I was looking for a way to animate a procedural texture when a stumbled upon this. I was wondering if there was a way to do something similar with a Musgrave texture. As in the other post, I would not like the texture to seen as moving. I assume that there is no way to do this in Blender without using a script. The example also did not have a vector input, which I would need.


1 Answer 1


To seamlessly animate a moving texture you can use the same technique as described in Seamless animation loop of procedural textures but using a Musgrave texture in place of the two Voronoi. Here's the result of the Blend file from the linked answer with the Voronoi swapped out to Musgrave textures :


However, for a static but animating musgrave you would need to have an additional 'dimension' of the texture that can be varied without affecting the mapping (as in the OSL solution linked to your question). OSL does not seem to provide an equivalent texture to the Musgrave node so you would either need to reconstruct it mathematically (if you know the algorithm for generating the Musgrave texture) or you need to be able to use the 3-dimensional Vector input of the existing Musgrave node to simultaneously map to your mesh while still providing a dimension to vary for the animation.

To achieve this you could simply unwrap your mesh, providing UV coordinates that can be used for the X and Y coordinates to the Musgrave texture and vary the Z coordinate. This can be achieved using the following nodes :


In my case I unwrapped Suzanne using a Sphere projection. Varying the Value node effectively animates the Musgrave texture by selecting a 'slice' of the XYZ texture space to map to the 2-dimensional UV space.

This can produce the following result :


Another alternative is to produce a musgrave-like texture by combining Noise textures to produce an output that varies similar to Musgrave fBM. By tweaking the settings we can get something very similar to Musgrave. For example, in the following image the right-hand-side is the default Musgrave texture while on the left is produced by combining two Noise textures :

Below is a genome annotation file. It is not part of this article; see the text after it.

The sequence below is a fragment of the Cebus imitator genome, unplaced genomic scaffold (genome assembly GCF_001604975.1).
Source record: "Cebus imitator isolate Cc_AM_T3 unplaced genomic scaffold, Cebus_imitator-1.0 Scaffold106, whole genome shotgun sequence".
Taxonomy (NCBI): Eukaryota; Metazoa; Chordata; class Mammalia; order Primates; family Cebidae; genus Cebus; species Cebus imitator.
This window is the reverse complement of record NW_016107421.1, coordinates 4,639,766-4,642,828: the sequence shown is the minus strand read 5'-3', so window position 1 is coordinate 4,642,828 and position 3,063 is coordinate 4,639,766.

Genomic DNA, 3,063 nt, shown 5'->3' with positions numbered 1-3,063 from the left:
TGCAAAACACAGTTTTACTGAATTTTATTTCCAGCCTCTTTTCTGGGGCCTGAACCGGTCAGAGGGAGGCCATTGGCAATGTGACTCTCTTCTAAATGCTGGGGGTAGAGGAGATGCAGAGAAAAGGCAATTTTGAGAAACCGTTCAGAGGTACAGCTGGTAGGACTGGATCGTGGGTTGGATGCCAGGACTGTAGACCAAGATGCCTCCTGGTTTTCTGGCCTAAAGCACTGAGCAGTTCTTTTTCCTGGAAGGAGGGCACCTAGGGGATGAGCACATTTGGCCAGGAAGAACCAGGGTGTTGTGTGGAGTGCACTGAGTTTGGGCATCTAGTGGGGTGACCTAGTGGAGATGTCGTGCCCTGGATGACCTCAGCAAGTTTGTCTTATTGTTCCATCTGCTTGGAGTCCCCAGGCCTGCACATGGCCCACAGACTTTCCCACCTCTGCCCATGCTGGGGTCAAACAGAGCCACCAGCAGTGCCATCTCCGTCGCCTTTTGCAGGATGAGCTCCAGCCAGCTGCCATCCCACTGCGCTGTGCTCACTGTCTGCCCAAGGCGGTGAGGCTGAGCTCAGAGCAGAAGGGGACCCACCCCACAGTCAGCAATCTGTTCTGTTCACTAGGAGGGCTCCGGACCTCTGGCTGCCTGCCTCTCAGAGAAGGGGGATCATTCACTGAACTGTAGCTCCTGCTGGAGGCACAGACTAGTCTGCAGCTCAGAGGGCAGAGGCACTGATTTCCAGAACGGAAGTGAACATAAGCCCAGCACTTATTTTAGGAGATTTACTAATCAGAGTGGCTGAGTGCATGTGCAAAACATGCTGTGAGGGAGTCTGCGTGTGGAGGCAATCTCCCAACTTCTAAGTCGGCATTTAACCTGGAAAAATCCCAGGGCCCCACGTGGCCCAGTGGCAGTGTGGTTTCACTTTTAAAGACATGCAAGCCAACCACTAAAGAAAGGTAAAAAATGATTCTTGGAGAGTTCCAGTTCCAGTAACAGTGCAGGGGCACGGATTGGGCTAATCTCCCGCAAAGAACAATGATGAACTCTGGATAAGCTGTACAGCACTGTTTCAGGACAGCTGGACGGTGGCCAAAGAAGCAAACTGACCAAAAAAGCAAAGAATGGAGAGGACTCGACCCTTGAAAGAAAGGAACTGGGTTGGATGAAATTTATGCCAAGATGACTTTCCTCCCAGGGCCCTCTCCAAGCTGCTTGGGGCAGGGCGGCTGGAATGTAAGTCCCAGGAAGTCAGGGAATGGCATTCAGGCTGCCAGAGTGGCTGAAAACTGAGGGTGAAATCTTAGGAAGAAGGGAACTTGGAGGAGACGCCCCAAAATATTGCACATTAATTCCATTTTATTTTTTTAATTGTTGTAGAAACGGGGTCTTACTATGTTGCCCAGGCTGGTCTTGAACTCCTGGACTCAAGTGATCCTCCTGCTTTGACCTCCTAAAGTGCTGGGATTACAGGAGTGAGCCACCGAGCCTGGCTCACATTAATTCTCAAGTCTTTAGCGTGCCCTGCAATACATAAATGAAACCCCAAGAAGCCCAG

To produce this we can use the following nodes :


This will produce a true 3D texture (rather than mapping via UV as in the previous solution) and so does not suffer from 'seams'. By animating the input vector (which effectively acts as a 'seed') we can smoothly vary the effect.

This works by taking the Object coordinates and generating two vectors - one moved in the direction of the 'seed' and the other moved in the opposite direction. By using two offsets we can remove any visible 'direction of motion' while changing the 'seed' since the two vectors effectively cancel each other out. The two vectors pass to two Noise textures - these should typically be set to the same values (in particular the Scale) but you may get some interesting results by using different settings. In order to produce the Musgrave-like range of output, we then subtract one noise from the other, one channel is extracted (so it becomes monochrome - you can optionally use the other channels which will produce a similar output (but different pattern) and this is scaled with a Math node to produce output approximately in the range -1.0 to 1.0 similar to the actual Musgrave output.

You can animate the result by varying the 'seed' vector to produce a result similar to the following :


Blend file included

  • $\begingroup$ I clarified my post, as in the post that I provided I do not want the texture to appear as if it is moving. In your example, it appears as if the texture is moving upwards. $\endgroup$
    – Ben
    Commented Sep 4, 2018 at 23:36
  • $\begingroup$ @Ben I see now. I've edited my answer - hopefully this helps. $\endgroup$ Commented Sep 5, 2018 at 6:24
  • $\begingroup$ Once again, great answer but I have it unwrapped on a sphere and it has a seam and looks distorted if I use a UV map $\endgroup$
    – Ben
    Commented Sep 5, 2018 at 11:53
  • $\begingroup$ @Ben Can you perhaps update your question with a link to your Blend file? $\endgroup$ Commented Sep 5, 2018 at 12:46
  • 1
    $\begingroup$ @MarkusvonBroady The ‘Seed’ node is actually a re-labelled Combine XYZ node - apologies, I should have explained. $\endgroup$ Commented Oct 19, 2018 at 13:55

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